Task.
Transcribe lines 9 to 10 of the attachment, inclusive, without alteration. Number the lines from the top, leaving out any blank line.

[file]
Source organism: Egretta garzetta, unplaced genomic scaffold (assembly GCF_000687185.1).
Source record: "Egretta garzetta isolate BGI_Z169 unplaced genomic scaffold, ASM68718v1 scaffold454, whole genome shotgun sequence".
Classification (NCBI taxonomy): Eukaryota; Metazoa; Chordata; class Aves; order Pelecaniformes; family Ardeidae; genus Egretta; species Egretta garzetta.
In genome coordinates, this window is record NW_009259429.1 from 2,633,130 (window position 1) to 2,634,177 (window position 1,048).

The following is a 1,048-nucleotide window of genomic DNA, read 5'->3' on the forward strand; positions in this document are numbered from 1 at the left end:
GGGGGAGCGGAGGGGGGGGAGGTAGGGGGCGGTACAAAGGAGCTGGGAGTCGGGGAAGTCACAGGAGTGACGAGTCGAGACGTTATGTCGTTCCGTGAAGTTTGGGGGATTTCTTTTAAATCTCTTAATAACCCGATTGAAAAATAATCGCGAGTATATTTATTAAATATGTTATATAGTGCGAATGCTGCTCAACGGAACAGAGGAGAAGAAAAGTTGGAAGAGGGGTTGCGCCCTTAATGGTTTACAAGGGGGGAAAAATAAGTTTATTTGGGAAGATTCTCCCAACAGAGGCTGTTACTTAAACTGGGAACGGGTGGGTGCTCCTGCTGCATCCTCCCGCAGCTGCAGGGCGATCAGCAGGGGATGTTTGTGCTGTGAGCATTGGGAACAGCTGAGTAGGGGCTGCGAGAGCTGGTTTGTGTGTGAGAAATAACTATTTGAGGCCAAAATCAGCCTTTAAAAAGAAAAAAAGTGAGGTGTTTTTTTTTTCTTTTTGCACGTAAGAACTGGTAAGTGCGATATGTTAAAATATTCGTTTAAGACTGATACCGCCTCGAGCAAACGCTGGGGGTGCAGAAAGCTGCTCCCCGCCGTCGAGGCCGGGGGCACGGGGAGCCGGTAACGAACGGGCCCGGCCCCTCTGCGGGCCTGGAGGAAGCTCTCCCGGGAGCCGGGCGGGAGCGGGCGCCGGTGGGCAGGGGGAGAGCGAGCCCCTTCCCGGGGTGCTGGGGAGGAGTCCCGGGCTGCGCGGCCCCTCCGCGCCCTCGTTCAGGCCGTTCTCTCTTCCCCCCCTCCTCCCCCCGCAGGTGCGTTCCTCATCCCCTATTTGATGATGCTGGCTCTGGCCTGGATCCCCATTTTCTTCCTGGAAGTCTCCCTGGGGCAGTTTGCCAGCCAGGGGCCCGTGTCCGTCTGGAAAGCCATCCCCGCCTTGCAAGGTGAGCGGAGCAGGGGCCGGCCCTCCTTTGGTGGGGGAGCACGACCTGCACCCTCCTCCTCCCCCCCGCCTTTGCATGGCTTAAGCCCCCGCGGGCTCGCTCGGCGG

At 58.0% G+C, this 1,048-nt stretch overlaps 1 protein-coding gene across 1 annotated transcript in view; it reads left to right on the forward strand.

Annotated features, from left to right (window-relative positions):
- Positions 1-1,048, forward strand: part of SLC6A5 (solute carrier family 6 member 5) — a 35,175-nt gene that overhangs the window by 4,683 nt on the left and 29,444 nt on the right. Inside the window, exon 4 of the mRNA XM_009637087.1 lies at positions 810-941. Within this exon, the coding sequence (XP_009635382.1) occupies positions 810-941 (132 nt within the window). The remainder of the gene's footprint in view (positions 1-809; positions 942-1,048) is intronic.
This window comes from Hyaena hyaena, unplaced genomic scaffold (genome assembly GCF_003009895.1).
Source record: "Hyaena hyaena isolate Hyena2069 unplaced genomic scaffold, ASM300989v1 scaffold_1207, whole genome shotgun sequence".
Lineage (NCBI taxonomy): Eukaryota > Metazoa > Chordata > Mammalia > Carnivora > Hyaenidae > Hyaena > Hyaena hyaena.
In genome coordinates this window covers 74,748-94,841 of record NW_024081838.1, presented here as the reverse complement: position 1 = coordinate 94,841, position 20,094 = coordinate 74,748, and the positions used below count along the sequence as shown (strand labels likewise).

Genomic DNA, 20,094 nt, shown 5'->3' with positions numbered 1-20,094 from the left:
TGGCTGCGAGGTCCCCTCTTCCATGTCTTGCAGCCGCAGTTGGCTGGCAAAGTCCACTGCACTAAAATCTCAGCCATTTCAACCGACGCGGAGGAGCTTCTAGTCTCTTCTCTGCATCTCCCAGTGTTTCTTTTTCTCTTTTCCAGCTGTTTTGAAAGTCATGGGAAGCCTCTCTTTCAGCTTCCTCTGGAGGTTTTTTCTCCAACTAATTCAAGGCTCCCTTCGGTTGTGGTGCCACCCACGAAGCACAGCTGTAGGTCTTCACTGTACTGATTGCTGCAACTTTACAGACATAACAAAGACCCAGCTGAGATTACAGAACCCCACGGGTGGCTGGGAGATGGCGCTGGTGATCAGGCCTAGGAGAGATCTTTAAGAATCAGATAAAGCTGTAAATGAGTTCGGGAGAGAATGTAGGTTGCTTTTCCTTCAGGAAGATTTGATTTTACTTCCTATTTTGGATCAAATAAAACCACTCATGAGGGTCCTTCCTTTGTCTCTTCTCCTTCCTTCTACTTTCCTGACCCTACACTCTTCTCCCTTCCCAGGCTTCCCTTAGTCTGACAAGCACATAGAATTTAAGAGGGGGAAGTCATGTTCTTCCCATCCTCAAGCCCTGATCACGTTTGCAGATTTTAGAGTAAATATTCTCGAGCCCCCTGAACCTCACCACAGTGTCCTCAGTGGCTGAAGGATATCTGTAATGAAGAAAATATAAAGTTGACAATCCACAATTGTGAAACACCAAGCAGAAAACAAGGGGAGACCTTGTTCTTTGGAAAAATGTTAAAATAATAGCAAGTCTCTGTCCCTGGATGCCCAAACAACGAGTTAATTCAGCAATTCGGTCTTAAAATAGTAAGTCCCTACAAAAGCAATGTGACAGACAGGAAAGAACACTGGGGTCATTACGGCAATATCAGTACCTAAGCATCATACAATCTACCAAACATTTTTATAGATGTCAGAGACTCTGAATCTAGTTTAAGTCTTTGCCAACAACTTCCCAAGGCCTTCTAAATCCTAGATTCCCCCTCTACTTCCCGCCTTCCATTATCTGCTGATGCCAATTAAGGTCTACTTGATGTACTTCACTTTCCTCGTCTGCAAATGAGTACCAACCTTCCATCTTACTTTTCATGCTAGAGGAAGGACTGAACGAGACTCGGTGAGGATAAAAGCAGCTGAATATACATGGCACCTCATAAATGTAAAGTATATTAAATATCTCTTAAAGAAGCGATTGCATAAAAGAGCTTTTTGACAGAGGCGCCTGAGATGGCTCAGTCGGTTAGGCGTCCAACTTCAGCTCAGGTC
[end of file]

- Positions 1-1,048, forward strand: part of SLC6A5 (solute carrier family 6 member 5) — a 35,175-nt gene that overhangs the window by 4,683 nt on the left and 29,444 nt on the right. Inside the window, exon 4 of the mRNA XM_009637087.1 lies at positions 810-941. Within this exon, the coding sequence (XP_009635382.1) occupies positions 810-941 (132 nt within the window). The remainder of the gene's footprint in view (positions 1-809; positions 942-1,048) is intronic.
This window comes from Hyaena hyaena, unplaced genomic scaffold (genome assembly GCF_003009895.1).